Bob Schwartz

Tag: Abraham Joshua Heschel

MLK and AJH: Two Friends, Two Prophets

Abraham Joshua Heschel and Martin Luther King Jr. at Arlington National Cemetery, February 6, 1968.

“Where in America today do we hear a voice like the voice of the prophets of Israel? Martin Luther King is a sign that God has not forsaken the United States of America. God has sent him to us. His presence is the hope of America. His mission is sacred, his leadership of supreme importance to every one of us.”
Abraham Joshua Heschel

From Two Friends, Two Prophets, Plough Quarterly, by Susannah Heschel, Eli Black Professor of Jewish Studies at Dartmouth College and daughter of Abraham Joshua Heschel.


Two Friends, Two Prophets: Abraham Joshua Heschel and Martin Luther King Jr.

It’s easy to forget how unusual the friendship between Heschel and King was in its day. The two came from very different backgrounds – King had grown up in Atlanta, Georgia, while Heschel arrived in the United States as a refugee from Hitler’s Europe in March of 1940 – “a brand plucked from the fire,” as he wrote. Yet the two found an intimacy that transcended the growing public rift between their two communities….

Heschel and King shared a disdain for the popular liberal Protestant theology of the era, and a skepticism for orthodoxies. They mocked Paul Tillich’s definition of God as the “ground of being,” helpless in the face of injustice. Both thought that Karl Barth’s theology left “the average mind lost in the fog of theological abstractions,” as King wrote….

The March on Washington took place in August 1963, with more than two hundred thousand people participating.

“The hour calls for moral grandeur and spiritual audacity.” Abraham Joshua Heschel

Their pleas were met by a disappointing silence. President Kennedy did not declare a state of moral emergency, nor did clergy donate a month of salary to housing and education. If anything, the tensions in the United States grew even more dire. Just weeks later, on September 15, 1963, a church in Birmingham was bombed, killing four young black girls. That same day, James Bevel and Diane Nash launched the Alabama Project that ultimately led to the famous march from Selma to Montgomery in 1965.

The prophets – both Heschel’s book and the biblical figures – drew Heschel and King together. Both men were trained theologians who also knew how to preach. King was the organizer and public figure, while Heschel was the theologian and scholar with the voice of a public intellectual. Prophetic rhetoric has a long public history in the United States, yet it was not only the prophets’ words that stood out. For King and Heschel, the prophets were extraordinary human beings with passionate emotional lives, people who knew how to pray and who created powerful symbolic moments….

The 1965 march from Selma to Montgomery was a major event for both Heschel and King. A few days before the march took place, Heschel led a delegation of eight hundred people to FBI headquarters in New York City in order to protest the brutal treatment of demonstrators in Selma. On Friday, March 19, two days before the Selma march was scheduled to begin, Heschel received a telegram from King, inviting him to join the marchers. Heschel was welcomed as one of the leaders in the front row of marchers, with King, Ralph Bunche, and Ralph Abernathy. Each of them wore flower leis brought by Hawaiian delegates. In an unpublished memoir that he wrote upon returning from Selma, Heschel describes the extreme hostility he encountered from whites in Alabama from the moment he arrived at the airport, in contrast to the kindness he was shown by King’s assistants….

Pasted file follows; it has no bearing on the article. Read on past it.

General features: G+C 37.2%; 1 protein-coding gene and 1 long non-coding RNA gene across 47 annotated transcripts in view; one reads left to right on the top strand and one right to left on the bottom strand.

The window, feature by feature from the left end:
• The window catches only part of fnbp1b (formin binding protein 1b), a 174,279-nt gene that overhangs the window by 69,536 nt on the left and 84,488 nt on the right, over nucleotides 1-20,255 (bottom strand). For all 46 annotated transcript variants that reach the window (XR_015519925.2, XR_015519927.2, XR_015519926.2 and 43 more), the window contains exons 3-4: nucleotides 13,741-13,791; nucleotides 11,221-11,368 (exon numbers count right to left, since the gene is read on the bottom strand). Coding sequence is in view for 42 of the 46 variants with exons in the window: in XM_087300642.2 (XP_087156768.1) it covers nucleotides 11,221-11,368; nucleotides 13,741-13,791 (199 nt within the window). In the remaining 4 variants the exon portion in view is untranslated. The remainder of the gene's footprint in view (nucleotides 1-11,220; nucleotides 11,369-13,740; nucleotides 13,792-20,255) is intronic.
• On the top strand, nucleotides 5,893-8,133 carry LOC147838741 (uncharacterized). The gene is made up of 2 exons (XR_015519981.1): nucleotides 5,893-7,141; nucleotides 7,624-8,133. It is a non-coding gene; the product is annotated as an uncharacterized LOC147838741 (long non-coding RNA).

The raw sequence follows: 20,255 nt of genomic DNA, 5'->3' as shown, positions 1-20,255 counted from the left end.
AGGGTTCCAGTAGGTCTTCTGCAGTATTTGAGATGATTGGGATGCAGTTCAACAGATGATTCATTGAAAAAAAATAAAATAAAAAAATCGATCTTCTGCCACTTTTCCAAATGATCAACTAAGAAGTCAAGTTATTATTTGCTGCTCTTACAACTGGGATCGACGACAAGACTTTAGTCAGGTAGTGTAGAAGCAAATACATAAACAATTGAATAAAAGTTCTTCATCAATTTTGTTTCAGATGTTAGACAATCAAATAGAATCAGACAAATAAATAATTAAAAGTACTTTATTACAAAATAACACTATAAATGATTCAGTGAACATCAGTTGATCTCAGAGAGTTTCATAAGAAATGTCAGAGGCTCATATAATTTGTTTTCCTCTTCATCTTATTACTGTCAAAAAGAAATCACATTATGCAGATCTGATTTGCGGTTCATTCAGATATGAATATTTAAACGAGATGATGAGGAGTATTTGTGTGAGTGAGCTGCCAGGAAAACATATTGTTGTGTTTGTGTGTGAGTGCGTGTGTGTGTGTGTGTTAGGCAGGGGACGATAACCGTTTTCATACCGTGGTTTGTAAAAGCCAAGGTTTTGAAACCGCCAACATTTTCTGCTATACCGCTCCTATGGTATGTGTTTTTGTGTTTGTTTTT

Were Heschel and King the prophets of America? Neither claimed the title, but each spoke of the other as a prophet. In introducing King to the audience, Heschel asked, “Where in America today do we hear a voice like the voice of the prophets of Israel? Martin Luther King is a sign that God has not forsaken the United States of America. God has sent him to us. His presence is the hope of America. His mission is sacred, his leadership of supreme importance to every one of us.”

In response, King stated that Heschel “is indeed a truly great prophet…. Here and there we find those who refuse to remain silent behind the safe security of stained glass windows, and they are forever seeking to make the great ethical insights of our Judeo-Christian heritage relevant in this day and in this age.”

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Dogen and Heschel on Time

Zen Master Dogen (1200-1253) and Abraham Joshua Heschel (1907-1972) would have understood each other, liked each other, despite the seven centuries that separate them. Brilliant, visionary and overwhelmingly articulate, they were heirs to two rich traditions, Zen Buddhism and Judaism, which they further refined into pure essence. Their inspired prose is poetry, the poetry of the thing itself.

Both wrote about time in ways that exceed our comprehension by a step or two, so we run to keep up: Dogen most astutely in his essay Uji: The Time Being; Heschel in his book The Sabbath.


When you are at this place, there is just one grass, there is just one form; there is understanding of form and beyond understanding of form; there is understanding of grass and beyond understanding of grass. Since there is nothing but just this moment, the time being is all the time there is. Grass being, form being, are both time.

Each moment is all being, each moment is the entire world. Reflect now whether any being or any world is left out of the present moment….

Mountains are time. Oceans are time. If they were not time, there would be no mountains or oceans. Do not think that mountains and oceans here and now are not time. If time is annihilated, mountains and oceans are annihilated. As time is not annihilated, mountains and oceans are not annihilated.